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Middle aged heterosexual, WASP male. Semi retired, semi-sane and semi-serious. And endangered species and I'm not going quietly!!!!

Tuesday, July 17, 2007

Suits Ahoy!

From the "Perspective" science desk we have this latest bit.

Future explorers on the Moon and Mars could be outfitted in lightweight, high-tech spacesuits that offer far more flexibility than the bulky suits that have been used for spacewalks in the 1960s.

"When we get back to the Moon and on Mars, we're not going there to stay in a habitat," said Dava Newman, professor in the Department of Aeronautics and Astronautics and Engineering Systems here at MIT. "EVA becomes ... a primary function," she said.
The Bio-Suit System, Newman said, would provide life support through mechanical counter pressure where pressure is applied to the entire body through a tight-fitting suit with a pressurized helmet for the head. Ongoing research is targeted at understanding, simulating, and predicting capabilities of suited astronauts in a variety of scenarios -- be they performing simple motions or more complex movement, such as overhead or cross-body reach, stepping up, or trudging across an exotic landscape.

Newman said that the spacesuits of today are very limited in terms of mobility. In addition, the current weight or mass of EVA suits is another limiting factor.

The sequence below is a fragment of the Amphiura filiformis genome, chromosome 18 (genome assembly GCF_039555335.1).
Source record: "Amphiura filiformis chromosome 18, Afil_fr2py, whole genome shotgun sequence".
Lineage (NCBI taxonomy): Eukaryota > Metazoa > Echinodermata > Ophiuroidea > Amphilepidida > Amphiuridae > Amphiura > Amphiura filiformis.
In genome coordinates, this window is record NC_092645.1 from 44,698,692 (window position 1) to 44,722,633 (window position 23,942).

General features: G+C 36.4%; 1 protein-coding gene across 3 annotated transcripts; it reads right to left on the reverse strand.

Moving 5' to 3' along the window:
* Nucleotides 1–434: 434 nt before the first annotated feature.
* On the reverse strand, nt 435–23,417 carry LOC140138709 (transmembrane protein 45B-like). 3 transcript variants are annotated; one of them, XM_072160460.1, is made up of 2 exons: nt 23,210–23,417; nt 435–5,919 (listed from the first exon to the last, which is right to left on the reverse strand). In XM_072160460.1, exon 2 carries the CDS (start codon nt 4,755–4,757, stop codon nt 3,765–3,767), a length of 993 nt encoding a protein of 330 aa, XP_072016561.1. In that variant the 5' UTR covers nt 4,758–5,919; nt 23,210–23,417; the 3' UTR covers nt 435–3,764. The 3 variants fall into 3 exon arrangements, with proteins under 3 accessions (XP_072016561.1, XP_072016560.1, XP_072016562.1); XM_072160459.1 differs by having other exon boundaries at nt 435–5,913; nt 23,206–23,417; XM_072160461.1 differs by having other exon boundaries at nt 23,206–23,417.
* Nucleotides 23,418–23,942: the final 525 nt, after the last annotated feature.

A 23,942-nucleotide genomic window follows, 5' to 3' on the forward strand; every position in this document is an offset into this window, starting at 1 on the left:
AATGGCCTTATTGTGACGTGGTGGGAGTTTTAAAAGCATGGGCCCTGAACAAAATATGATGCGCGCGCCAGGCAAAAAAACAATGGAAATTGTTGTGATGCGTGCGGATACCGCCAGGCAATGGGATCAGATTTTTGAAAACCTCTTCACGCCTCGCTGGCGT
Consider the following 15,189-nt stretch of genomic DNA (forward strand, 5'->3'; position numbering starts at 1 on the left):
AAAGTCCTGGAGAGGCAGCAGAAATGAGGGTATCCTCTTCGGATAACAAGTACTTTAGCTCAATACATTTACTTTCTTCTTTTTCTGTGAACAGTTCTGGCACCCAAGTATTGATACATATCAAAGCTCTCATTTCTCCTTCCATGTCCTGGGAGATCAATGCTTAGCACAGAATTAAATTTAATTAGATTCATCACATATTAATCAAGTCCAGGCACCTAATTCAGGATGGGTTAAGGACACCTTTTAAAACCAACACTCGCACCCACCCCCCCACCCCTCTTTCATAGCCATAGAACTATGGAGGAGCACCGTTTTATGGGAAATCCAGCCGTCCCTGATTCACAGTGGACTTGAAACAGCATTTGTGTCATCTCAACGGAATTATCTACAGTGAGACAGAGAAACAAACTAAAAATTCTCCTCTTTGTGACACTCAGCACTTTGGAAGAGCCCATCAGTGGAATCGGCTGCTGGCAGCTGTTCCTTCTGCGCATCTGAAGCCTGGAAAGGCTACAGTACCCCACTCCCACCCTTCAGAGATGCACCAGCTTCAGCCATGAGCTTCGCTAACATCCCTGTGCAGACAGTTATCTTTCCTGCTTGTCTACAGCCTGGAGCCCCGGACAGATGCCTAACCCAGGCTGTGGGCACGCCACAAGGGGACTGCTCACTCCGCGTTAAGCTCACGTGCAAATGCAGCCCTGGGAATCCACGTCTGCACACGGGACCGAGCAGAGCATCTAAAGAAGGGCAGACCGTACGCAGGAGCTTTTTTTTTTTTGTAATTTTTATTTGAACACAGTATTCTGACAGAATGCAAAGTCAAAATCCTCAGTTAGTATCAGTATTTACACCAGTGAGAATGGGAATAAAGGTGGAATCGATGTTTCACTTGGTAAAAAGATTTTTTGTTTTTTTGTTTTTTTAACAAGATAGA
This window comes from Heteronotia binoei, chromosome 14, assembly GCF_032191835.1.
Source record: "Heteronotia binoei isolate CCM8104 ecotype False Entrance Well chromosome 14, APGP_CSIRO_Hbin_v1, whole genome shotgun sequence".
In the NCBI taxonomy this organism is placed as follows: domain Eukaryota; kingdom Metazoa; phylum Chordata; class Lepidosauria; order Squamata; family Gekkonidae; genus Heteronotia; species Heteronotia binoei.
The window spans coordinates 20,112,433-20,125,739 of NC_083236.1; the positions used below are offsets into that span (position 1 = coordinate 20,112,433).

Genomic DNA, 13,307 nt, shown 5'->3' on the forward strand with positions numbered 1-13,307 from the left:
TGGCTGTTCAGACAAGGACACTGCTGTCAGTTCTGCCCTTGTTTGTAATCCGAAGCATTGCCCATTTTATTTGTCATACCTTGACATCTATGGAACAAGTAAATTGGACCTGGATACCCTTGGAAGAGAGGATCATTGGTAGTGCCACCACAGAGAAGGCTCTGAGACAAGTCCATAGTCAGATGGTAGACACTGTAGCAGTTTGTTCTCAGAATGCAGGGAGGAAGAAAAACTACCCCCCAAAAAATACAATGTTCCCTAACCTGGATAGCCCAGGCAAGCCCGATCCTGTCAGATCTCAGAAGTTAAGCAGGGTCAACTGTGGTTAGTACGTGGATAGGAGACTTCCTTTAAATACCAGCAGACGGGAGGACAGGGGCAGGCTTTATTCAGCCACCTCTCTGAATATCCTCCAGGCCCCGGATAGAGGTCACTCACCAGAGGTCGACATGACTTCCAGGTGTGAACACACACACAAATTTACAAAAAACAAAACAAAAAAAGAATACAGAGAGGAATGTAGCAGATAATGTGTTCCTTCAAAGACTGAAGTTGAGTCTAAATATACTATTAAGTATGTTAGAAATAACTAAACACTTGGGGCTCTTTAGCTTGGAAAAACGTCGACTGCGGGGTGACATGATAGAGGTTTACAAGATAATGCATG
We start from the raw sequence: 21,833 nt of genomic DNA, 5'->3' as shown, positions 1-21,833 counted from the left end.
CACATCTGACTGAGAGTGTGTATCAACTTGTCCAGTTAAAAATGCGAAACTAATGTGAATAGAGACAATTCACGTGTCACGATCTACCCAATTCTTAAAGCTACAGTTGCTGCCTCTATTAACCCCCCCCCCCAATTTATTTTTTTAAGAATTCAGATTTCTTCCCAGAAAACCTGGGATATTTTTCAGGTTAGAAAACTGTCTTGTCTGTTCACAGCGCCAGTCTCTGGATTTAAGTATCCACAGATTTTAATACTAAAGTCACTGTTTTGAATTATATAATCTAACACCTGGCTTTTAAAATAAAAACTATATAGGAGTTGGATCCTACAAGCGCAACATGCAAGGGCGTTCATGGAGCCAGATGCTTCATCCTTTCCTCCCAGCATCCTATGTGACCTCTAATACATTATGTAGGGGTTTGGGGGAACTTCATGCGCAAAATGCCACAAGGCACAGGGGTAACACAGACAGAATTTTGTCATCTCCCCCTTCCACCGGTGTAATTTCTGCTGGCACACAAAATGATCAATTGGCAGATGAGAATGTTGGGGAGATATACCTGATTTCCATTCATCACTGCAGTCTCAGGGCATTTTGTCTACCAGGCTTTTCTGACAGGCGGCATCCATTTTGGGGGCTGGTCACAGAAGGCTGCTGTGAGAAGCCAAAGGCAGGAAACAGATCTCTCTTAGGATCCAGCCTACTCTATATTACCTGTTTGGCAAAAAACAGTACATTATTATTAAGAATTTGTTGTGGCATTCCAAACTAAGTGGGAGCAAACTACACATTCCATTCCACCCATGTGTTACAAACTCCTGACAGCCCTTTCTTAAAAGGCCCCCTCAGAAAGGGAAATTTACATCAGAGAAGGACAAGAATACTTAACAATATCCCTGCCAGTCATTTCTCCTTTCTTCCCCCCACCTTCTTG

Lightweight and easy to don and doff, the bio-suit layer would be custom fitted to each astronaut -- made possible by a laser scanning/electrospinlacing process. That method stems from work at the U.S. Army Soldier Systems Center in Natick, Mass. where researchers there are tapping into science and technology for 21st century combat uniforms, as well as police officer garb able to thwart chemical or biological agents.

In addition, the MIT Bio-Suit System team is working with Mide Technology Corp. of Medford, Mass. to adopt such items as micro-actuators and smart (active) materials in their designs.

The ultimate goal of this concept is a symbiotic interaction of astronaut and spacesuit like that between humans and terrestrial plants in which the astronaut's waste carbon dioxide and water vapor are converted back into respirable oxygen in the suit walls using environmental energy sources.

Technologies under study, Hodgson noted, include shape change polymers and electro-emissive materials to modify heat transfer characteristics of the spacesuit skin so it is similar to that found in natural biological systems.

Your humble scribe;
Prof. Allan W Janssen

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